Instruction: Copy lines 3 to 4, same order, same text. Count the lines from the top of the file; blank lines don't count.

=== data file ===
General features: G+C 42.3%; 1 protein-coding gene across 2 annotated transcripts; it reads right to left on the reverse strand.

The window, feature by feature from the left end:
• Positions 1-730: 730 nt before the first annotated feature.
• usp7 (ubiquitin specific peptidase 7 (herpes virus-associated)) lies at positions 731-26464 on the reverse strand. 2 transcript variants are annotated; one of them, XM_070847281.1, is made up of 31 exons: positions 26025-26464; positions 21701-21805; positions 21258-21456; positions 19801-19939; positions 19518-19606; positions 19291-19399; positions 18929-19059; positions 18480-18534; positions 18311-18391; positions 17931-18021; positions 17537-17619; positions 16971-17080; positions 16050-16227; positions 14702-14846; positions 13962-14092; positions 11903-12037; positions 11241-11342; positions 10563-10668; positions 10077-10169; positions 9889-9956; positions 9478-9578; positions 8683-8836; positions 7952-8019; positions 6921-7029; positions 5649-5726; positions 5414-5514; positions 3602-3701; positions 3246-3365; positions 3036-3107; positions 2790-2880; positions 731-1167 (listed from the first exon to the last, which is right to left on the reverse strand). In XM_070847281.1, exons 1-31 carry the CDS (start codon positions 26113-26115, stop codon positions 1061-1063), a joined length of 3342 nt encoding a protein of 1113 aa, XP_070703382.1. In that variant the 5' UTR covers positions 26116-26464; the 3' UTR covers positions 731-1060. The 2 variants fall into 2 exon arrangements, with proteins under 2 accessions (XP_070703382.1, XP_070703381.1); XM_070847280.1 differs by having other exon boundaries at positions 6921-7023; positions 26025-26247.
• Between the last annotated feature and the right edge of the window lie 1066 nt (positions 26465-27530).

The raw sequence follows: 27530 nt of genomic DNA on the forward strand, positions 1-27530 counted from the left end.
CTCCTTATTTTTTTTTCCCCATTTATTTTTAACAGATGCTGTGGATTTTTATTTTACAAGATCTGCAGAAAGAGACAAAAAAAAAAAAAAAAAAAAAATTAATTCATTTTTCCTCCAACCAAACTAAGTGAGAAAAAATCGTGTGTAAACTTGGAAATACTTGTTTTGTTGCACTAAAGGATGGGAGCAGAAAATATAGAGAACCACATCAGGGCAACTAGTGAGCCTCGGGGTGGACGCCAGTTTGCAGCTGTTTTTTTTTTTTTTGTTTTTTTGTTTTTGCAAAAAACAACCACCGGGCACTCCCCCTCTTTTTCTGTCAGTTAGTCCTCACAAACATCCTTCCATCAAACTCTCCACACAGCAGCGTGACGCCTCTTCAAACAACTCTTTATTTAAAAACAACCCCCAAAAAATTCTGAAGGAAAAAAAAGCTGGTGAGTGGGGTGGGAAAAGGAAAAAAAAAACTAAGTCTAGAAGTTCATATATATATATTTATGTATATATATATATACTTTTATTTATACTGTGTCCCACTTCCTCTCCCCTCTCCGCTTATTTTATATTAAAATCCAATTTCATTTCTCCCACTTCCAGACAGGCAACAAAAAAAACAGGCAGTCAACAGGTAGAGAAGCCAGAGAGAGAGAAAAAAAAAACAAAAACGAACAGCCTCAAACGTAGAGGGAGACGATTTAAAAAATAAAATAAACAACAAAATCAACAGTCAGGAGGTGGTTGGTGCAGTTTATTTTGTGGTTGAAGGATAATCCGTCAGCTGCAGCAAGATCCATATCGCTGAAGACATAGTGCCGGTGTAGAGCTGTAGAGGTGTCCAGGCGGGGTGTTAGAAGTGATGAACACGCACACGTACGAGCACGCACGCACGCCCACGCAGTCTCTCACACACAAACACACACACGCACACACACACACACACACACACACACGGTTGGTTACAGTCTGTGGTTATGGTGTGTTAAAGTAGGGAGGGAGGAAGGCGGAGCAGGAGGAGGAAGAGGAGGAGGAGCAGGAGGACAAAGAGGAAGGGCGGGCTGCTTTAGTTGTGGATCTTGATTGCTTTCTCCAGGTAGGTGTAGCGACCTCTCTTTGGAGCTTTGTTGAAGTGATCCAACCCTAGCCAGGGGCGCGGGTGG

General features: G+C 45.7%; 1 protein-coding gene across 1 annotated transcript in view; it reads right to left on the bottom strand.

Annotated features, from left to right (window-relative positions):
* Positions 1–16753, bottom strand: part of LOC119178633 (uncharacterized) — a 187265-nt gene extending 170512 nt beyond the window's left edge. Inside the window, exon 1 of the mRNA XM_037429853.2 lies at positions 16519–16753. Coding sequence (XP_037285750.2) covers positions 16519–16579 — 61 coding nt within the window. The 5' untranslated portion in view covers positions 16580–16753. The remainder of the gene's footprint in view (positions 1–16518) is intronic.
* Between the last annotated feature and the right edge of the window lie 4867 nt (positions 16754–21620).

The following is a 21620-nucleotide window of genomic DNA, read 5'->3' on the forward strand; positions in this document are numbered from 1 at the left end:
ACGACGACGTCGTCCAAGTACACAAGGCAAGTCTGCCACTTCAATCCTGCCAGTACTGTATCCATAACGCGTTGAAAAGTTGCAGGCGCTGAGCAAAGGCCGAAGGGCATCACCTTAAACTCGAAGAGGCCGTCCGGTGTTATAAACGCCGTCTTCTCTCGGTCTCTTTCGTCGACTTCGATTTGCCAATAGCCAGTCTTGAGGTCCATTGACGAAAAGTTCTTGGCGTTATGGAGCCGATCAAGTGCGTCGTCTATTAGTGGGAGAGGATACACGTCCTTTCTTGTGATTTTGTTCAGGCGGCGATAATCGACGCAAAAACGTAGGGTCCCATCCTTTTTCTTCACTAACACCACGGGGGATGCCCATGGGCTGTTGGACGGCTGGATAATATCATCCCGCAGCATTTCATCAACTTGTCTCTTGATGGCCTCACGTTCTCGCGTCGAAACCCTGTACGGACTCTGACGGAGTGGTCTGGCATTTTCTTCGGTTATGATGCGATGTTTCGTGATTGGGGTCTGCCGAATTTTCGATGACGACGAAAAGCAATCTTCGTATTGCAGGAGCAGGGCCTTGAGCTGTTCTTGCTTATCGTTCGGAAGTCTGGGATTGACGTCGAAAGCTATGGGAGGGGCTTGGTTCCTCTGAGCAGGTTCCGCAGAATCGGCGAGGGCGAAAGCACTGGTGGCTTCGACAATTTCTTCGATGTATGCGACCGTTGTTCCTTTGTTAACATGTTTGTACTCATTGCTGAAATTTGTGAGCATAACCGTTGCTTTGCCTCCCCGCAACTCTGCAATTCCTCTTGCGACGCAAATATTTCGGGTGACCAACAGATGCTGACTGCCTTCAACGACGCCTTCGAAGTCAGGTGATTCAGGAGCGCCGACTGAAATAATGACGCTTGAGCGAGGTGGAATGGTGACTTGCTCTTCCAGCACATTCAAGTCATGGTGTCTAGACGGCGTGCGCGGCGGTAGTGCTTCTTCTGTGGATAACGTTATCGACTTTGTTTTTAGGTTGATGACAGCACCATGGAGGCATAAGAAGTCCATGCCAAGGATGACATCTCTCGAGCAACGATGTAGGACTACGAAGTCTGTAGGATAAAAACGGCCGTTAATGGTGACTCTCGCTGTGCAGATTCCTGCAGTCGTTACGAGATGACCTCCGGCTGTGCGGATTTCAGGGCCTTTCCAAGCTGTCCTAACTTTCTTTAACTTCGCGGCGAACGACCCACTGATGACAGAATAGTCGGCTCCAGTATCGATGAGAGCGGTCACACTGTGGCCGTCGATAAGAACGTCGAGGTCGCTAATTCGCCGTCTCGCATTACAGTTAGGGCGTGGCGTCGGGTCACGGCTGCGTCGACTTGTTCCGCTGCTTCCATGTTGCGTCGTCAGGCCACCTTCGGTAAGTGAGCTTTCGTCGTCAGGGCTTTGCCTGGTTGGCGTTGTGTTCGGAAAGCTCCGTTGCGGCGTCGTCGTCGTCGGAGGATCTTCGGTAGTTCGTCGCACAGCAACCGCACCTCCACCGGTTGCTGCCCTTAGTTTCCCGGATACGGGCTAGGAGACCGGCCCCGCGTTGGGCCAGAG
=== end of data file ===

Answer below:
• Positions 1-730: 730 nt before the first annotated feature.
• usp7 (ubiquitin specific peptidase 7 (herpes virus-associated)) lies at positions 731-26464 on the reverse strand. 2 transcript variants are annotated; one of them, XM_070847281.1, is made up of 31 exons: positions 26025-26464; positions 21701-21805; positions 21258-21456; positions 19801-19939; positions 19518-19606; positions 19291-19399; positions 18929-19059; positions 18480-18534; positions 18311-18391; positions 17931-18021; positions 17537-17619; positions 16971-17080; positions 16050-16227; positions 14702-14846; positions 13962-14092; positions 11903-12037; positions 11241-11342; positions 10563-10668; positions 10077-10169; positions 9889-9956; positions 9478-9578; positions 8683-8836; positions 7952-8019; positions 6921-7029; positions 5649-5726; positions 5414-5514; positions 3602-3701; positions 3246-3365; positions 3036-3107; positions 2790-2880; positions 731-1167 (listed from the first exon to the last, which is right to left on the reverse strand). In XM_070847281.1, exons 1-31 carry the CDS (start codon positions 26113-26115, stop codon positions 1061-1063), a joined length of 3342 nt encoding a protein of 1113 aa, XP_070703382.1. In that variant the 5' UTR covers positions 26116-26464; the 3' UTR covers positions 731-1060. The 2 variants fall into 2 exon arrangements, with proteins under 2 accessions (XP_070703382.1, XP_070703381.1); XM_070847280.1 differs by having other exon boundaries at positions 6921-7023; positions 26025-26247.